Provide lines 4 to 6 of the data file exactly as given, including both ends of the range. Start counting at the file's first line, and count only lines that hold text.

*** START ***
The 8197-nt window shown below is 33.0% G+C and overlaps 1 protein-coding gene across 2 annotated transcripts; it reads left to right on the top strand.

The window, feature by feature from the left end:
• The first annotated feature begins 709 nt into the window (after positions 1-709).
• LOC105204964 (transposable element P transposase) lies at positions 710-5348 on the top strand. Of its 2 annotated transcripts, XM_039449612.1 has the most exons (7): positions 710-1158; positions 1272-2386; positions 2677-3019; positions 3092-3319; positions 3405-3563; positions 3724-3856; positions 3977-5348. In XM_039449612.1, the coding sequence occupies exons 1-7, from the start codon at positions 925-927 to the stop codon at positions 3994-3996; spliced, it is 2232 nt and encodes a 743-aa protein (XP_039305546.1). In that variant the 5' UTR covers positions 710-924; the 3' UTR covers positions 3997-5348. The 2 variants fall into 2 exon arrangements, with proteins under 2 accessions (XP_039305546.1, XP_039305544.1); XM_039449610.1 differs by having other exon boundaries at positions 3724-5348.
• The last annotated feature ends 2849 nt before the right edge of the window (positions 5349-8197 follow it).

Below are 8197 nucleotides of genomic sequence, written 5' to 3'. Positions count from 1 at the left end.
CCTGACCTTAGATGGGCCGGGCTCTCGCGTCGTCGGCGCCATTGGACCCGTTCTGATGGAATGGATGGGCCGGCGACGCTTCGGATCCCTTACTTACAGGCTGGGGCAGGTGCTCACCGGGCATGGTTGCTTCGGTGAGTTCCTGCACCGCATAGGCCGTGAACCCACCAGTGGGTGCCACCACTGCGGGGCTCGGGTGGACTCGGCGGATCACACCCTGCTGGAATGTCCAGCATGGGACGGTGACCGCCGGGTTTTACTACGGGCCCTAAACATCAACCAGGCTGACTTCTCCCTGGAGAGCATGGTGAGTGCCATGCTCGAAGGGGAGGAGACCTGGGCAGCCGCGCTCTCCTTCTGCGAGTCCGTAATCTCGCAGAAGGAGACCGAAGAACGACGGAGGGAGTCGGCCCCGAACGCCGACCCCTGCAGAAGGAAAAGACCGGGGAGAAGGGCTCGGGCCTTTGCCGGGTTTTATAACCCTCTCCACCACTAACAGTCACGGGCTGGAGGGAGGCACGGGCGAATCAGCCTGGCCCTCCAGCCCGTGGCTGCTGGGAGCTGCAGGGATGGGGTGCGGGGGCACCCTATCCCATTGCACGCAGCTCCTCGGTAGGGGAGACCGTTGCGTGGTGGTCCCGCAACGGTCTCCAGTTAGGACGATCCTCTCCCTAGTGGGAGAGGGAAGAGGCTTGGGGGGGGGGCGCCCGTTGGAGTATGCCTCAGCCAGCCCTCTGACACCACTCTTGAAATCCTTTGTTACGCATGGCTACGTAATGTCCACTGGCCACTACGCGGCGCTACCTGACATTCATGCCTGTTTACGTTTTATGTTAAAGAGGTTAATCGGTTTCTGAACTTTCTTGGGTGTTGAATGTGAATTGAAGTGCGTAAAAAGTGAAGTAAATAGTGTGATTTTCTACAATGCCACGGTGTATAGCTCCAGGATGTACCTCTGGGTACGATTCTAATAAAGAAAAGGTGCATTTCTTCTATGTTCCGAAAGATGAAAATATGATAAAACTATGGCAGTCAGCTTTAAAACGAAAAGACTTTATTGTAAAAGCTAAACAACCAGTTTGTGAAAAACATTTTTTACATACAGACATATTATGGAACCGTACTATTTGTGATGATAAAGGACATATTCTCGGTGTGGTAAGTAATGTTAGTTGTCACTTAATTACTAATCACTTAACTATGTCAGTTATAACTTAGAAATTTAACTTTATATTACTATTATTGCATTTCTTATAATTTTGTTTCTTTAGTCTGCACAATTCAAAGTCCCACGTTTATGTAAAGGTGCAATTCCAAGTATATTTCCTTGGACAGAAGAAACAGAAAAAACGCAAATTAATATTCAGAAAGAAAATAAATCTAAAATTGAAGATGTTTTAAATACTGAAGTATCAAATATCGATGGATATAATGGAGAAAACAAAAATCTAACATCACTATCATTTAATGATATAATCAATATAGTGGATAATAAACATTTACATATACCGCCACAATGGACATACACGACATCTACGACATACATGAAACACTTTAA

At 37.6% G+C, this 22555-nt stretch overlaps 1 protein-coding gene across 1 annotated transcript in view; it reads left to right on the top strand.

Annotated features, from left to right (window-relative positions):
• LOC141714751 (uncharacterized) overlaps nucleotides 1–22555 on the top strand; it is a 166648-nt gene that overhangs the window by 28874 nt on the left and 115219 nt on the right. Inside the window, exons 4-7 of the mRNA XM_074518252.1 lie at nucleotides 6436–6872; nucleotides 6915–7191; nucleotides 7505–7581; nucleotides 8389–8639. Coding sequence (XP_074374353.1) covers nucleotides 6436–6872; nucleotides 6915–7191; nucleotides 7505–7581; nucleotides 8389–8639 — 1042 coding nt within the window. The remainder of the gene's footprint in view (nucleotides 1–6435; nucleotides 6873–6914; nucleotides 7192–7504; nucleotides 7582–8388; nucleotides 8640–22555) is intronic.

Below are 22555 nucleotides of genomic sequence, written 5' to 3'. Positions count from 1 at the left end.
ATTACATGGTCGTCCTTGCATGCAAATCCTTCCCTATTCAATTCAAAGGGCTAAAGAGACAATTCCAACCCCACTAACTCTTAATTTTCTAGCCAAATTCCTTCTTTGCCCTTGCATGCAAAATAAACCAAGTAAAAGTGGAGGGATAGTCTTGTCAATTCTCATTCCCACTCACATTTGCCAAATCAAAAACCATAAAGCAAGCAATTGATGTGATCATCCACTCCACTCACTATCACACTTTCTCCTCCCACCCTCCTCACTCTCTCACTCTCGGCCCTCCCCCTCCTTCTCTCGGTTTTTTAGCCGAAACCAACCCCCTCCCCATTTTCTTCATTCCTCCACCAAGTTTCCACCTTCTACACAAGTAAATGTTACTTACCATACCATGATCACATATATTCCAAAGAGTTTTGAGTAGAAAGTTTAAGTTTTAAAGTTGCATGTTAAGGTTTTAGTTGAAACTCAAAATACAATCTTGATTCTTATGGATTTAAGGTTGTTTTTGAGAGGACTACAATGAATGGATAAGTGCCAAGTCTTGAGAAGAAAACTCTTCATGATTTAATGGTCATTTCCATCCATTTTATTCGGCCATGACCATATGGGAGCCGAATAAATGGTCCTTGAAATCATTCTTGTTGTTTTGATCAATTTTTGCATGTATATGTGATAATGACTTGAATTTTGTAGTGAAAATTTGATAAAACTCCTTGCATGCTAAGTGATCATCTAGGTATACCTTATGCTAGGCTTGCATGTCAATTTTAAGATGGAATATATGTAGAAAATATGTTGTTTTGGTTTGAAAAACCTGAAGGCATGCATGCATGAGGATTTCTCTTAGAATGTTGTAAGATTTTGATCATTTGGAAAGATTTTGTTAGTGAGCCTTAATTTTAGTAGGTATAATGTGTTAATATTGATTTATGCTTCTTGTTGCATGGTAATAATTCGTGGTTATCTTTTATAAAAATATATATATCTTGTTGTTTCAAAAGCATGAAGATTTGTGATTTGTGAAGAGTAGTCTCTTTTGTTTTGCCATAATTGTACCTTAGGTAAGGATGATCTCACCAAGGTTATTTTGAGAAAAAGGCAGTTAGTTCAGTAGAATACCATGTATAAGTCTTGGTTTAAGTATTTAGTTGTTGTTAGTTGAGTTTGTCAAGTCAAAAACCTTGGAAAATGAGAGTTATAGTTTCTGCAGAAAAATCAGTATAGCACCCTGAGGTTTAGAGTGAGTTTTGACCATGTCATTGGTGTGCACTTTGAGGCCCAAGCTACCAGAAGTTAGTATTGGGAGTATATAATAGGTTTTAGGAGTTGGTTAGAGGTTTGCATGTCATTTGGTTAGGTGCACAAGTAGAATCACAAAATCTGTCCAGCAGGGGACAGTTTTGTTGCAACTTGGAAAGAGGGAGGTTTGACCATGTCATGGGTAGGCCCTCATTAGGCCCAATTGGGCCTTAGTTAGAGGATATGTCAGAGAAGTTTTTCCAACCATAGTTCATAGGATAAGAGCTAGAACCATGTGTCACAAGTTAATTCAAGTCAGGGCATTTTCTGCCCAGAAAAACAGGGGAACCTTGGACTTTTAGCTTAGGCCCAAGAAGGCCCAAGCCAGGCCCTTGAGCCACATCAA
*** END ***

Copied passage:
• LOC105204964 (transposable element P transposase) lies at positions 710-5348 on the top strand. Of its 2 annotated transcripts, XM_039449612.1 has the most exons (7): positions 710-1158; positions 1272-2386; positions 2677-3019; positions 3092-3319; positions 3405-3563; positions 3724-3856; positions 3977-5348. In XM_039449612.1, the coding sequence occupies exons 1-7, from the start codon at positions 925-927 to the stop codon at positions 3994-3996; spliced, it is 2232 nt and encodes a 743-aa protein (XP_039305546.1). In that variant the 5' UTR covers positions 710-924; the 3' UTR covers positions 3997-5348. The 2 variants fall into 2 exon arrangements, with proteins under 2 accessions (XP_039305546.1, XP_039305544.1); XM_039449610.1 differs by having other exon boundaries at positions 3724-5348.
• The last annotated feature ends 2849 nt before the right edge of the window (positions 5349-8197 follow it).

Below are 8197 nucleotides of genomic sequence, written 5' to 3'. Positions count from 1 at the left end.